NI agri businesswomen learn about the challenges facing Ugandan females in farming

5th March 2020

NI agri businesswomen learn about the challenges facing Ugandan females in farming

Ahead of International Women's Day (8th March), two senior managers from Belfast-headquartered agri tech company Devenish have been reflecting on their involvement in the Farm Africa 'Thousand Trees' challenge, which saw them join an all-women group from within the UK food and farming industry to help female farmers in Uganda enhance their businesses and the surrounding environment.

Marian Scott, Innovation and Development Manager with Devenish and Michelle Burke, Senior Poultry Nutritionist, travelled to Kanungu, Uganda, in October 2019 as part of a project led by charity Farm Africa. Marian, Michelle and the team of eight women worked alongside female farmers in Kanungu to plant 1,000 trees across 36 households in just three days.

Whilst there, the group learned about the financial struggle facing coffee bean farmers in Uganda and the impact gender inequality has on the large number of female farmers in the region.

"During the trip, our group dug 1,000 holes by hand and planted avocado, jackfruit and mango trees on over 80 acres of farmland," comments Marian Scott.

"These fruit trees will boost the quality of the soil and improve food security, as well as providing valuable coffee plants with shade, allowing Arabica coffee beans to grow naturally.

"Witnessing the incredible talent, tenacity, sense of community and camaraderie amongst female farmers in Uganda was an incredible experience. It also gave us an enlightening insight into the main issues facing farmers in this part of the world.

"Coffee is Uganda's most valuable crop but despite its profit-making potential, many farmers in eastern Africa struggle to make ends meet.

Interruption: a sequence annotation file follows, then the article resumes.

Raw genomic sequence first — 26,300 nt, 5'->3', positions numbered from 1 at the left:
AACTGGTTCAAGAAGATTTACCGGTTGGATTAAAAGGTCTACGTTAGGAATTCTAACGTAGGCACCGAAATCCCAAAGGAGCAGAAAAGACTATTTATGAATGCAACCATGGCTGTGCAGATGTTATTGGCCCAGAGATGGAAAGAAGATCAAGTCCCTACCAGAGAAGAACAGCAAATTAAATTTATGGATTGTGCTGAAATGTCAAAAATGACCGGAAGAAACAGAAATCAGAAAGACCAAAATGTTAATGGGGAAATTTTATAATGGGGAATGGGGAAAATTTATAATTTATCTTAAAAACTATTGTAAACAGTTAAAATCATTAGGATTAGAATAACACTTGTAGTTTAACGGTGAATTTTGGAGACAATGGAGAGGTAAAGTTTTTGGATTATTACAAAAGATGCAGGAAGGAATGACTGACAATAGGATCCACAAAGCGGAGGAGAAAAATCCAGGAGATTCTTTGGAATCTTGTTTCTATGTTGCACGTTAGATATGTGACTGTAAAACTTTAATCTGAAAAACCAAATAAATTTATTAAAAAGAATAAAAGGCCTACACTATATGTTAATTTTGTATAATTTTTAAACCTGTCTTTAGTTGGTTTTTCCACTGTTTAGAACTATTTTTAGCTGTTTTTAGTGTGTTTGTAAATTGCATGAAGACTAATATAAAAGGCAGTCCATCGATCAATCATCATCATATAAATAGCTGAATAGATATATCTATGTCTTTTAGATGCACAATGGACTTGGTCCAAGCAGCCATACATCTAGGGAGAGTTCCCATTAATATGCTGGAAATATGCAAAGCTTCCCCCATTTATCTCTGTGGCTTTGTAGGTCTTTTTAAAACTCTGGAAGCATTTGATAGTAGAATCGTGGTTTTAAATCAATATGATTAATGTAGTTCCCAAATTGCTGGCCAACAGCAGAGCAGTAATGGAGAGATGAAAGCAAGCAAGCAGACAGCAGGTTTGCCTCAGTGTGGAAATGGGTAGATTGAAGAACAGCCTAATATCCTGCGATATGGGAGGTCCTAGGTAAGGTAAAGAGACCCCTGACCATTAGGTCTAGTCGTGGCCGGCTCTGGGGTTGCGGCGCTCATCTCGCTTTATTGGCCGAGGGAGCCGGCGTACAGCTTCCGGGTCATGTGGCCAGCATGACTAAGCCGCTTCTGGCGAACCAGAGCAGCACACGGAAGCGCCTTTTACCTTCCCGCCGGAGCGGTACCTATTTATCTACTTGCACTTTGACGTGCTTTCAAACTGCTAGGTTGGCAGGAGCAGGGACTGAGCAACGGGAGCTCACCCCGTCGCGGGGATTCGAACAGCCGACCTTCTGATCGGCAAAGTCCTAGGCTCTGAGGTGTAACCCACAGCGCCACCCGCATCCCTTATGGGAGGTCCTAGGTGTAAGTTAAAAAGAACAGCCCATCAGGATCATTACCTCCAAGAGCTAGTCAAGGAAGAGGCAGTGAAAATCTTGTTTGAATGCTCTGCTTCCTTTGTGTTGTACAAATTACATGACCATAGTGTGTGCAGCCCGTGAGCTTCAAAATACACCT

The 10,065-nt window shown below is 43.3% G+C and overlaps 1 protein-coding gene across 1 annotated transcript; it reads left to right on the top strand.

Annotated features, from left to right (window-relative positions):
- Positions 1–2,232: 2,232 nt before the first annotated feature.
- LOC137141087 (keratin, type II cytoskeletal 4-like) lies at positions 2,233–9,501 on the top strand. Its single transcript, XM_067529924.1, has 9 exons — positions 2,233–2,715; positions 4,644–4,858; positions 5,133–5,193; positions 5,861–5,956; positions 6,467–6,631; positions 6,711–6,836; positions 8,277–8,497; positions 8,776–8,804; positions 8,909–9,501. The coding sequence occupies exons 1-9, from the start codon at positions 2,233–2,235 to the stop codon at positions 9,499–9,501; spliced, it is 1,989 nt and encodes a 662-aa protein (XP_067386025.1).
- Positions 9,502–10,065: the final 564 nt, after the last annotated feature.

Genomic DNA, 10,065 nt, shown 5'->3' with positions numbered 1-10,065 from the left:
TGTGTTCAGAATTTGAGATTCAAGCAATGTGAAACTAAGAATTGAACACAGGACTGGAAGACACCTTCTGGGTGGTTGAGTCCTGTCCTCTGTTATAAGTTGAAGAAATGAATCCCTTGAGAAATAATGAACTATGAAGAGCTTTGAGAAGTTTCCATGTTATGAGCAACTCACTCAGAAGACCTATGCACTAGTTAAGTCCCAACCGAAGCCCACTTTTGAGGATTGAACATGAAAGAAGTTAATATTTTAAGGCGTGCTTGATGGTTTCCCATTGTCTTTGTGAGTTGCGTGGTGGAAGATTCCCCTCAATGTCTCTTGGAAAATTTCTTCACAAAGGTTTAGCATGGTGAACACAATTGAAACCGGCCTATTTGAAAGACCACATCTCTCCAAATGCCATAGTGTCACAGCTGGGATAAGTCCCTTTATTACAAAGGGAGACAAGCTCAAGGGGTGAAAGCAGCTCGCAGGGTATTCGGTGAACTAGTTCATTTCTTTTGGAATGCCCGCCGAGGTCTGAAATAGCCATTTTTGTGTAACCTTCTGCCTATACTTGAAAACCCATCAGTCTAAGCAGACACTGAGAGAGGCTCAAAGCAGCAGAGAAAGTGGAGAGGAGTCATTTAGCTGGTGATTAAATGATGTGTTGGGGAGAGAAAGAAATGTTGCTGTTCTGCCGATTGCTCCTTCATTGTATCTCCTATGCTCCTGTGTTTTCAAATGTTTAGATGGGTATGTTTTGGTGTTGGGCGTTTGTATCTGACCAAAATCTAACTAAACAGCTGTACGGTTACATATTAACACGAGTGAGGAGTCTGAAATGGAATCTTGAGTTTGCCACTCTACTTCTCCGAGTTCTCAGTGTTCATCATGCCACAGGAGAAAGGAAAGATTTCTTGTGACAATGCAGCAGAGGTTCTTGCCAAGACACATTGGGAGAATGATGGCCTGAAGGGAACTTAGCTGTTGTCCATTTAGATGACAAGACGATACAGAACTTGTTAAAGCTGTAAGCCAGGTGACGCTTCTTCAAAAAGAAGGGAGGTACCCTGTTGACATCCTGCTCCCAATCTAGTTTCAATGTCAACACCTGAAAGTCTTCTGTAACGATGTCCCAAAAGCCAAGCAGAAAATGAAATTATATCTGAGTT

"Limited labour, processing capacity, financial and commercial services, make it hard for farmers to provide a good life for their families. Many have had to sell trees for timber to generate income. This forest loss has led to a reduced quality of soil, meaning coffee yields are reduced. When you consider that many people in the UK and Ireland readily pay £3 for a cup of takeaway coffee each day, it is hard to believe that farmers in Kanungu need to work for approximately two weeks to make same in wages," Marian said.

Gender inequality was also high on the agenda of the trip, as Marian continues:

"The level of gender inequality within the coffee industry in the area we visited was stark. Women represent some 65% of the labour in the Kanungu coffee chain yet receive little profit and less income than men for the same work. Female farmers there have little control over resources and profits.

"During our trip, we took part in a walk organised by the local young farmers' association to underline the need for better gender equality in the coffee industry and discuss the economic and social benefits of empowering young women. Farm Africa is helping women in the region unlock their potential through the creation of coffee cooperatives, which enhance their businesses' performance and ultimately allow them to improve their lives and those of their children," said Marian.

Devenish has had a longstanding relationship with Farm Africa as well as a business presence in Uganda, with its Model Pig Farm in Hoima helping local pig farmers transform their farms into sustainable, successful businesses.

Michelle Burke, Senior Poultry Nutritionist at Devenish, added:

"Charities like Farm Africa are so important because they not only provide aid to farmers in areas like Kanungu, they also help highlight and address issues in an attempt to make their businesses more successful and sustainable long-term.

"We all live on the same planet and being given the opportunity from Devenish to both learn from, as well as help, other women in Uganda, was both enlightening and enriching.

"The work was physically demanding but the common bond between women from completely different backgrounds and cultures was our ability to collaborate. It reiterated the sheer importance of sustainable farming and the huge amount of work that needs to be done to address the gender gap internationally."

Since their Ugandan visit, the group of women has raised over £62,000 for Farm Africa to help support the communities in which the farms they visited operate.


For further information contact Sarah Stitt / Ben McCabe at Morrow Communications on T 02890 393837 or E s.stitt@morrowcommunications.com

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